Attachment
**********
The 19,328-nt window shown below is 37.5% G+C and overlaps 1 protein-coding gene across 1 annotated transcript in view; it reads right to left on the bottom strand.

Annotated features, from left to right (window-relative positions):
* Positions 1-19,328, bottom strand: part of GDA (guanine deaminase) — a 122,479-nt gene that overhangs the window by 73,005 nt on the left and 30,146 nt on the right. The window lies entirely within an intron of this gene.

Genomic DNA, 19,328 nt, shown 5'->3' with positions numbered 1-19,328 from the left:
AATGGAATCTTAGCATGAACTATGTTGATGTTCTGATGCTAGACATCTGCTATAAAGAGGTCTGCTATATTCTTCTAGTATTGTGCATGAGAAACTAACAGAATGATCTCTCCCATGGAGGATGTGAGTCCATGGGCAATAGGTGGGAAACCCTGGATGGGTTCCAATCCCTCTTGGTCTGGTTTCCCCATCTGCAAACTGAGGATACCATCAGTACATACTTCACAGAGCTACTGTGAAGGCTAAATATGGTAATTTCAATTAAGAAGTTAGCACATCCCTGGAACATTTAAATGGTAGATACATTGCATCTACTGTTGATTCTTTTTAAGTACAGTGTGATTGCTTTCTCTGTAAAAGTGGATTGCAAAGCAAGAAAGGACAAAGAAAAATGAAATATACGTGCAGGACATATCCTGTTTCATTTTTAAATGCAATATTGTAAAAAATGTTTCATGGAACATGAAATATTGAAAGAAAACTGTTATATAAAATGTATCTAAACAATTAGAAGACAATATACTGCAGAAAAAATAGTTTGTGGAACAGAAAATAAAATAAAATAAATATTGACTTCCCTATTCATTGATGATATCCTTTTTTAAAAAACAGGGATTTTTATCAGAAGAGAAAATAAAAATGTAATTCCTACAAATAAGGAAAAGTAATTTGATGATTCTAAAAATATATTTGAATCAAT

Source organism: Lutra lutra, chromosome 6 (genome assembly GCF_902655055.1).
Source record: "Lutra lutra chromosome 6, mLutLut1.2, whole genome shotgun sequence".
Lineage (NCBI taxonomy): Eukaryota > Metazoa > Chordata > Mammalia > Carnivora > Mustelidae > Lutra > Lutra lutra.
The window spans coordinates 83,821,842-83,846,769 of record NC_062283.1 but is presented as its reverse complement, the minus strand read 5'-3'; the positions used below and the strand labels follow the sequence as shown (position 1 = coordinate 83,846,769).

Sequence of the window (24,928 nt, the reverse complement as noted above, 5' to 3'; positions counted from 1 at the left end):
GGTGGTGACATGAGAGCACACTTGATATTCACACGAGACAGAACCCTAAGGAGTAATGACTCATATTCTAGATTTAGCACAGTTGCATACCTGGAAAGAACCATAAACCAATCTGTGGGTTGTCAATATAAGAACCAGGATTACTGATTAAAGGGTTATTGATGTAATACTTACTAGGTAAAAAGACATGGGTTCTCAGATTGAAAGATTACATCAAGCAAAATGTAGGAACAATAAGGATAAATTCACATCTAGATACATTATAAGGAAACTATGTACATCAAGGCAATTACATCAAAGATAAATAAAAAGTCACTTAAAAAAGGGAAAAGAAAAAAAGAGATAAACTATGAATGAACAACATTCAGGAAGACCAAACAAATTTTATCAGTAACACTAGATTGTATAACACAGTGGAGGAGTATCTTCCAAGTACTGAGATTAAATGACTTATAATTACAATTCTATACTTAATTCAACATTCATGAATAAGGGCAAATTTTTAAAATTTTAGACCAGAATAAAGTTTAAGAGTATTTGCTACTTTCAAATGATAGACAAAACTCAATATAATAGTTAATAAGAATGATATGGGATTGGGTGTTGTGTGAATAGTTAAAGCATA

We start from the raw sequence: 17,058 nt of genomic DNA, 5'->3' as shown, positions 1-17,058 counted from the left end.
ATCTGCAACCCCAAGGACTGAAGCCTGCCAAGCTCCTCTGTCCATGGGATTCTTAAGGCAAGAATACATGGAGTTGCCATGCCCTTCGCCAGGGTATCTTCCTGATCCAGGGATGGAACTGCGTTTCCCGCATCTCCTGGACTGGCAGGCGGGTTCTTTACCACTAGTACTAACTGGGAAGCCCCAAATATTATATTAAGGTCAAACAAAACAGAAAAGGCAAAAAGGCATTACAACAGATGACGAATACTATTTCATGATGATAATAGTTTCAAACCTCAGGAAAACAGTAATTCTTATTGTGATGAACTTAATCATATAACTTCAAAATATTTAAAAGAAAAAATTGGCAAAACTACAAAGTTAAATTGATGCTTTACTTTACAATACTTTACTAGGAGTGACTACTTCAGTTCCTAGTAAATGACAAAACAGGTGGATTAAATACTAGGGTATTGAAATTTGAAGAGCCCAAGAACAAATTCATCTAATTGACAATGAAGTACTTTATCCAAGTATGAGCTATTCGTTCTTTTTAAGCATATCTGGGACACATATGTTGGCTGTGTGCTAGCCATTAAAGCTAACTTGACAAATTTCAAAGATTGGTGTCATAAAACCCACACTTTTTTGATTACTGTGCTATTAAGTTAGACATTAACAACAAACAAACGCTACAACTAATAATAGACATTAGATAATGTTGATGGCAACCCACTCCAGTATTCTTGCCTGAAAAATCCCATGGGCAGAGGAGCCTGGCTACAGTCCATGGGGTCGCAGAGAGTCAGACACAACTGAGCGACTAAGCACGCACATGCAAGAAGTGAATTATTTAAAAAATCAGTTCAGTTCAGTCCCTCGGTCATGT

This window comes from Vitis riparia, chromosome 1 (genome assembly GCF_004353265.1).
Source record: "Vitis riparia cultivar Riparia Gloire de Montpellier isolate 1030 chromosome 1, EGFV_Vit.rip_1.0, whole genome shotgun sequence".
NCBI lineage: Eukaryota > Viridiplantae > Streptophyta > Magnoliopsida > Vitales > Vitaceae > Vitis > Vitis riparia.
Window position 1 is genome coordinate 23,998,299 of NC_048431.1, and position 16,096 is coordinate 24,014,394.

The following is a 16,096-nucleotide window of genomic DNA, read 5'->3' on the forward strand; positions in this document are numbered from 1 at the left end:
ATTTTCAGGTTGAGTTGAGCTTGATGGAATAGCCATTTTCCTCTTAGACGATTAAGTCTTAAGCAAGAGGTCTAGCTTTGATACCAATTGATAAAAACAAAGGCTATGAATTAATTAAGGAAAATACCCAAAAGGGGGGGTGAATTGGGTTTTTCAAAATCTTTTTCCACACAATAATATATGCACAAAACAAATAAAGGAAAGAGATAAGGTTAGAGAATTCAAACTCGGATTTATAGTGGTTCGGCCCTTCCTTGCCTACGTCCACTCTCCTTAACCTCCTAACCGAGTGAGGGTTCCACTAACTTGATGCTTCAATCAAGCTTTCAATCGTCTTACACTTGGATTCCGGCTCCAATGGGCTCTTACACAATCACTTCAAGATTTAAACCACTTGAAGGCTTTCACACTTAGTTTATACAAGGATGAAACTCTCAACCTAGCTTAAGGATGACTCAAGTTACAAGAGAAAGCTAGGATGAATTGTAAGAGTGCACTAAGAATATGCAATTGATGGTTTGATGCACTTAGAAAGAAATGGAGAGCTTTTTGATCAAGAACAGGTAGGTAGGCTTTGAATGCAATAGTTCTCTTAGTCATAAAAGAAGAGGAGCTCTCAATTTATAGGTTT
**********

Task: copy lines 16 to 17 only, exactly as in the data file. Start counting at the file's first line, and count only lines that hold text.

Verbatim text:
NCBI lineage: Eukaryota > Viridiplantae > Streptophyta > Magnoliopsida > Vitales > Vitaceae > Vitis > Vitis riparia.
Window position 1 is genome coordinate 23,998,299 of NC_048431.1, and position 16,096 is coordinate 24,014,394.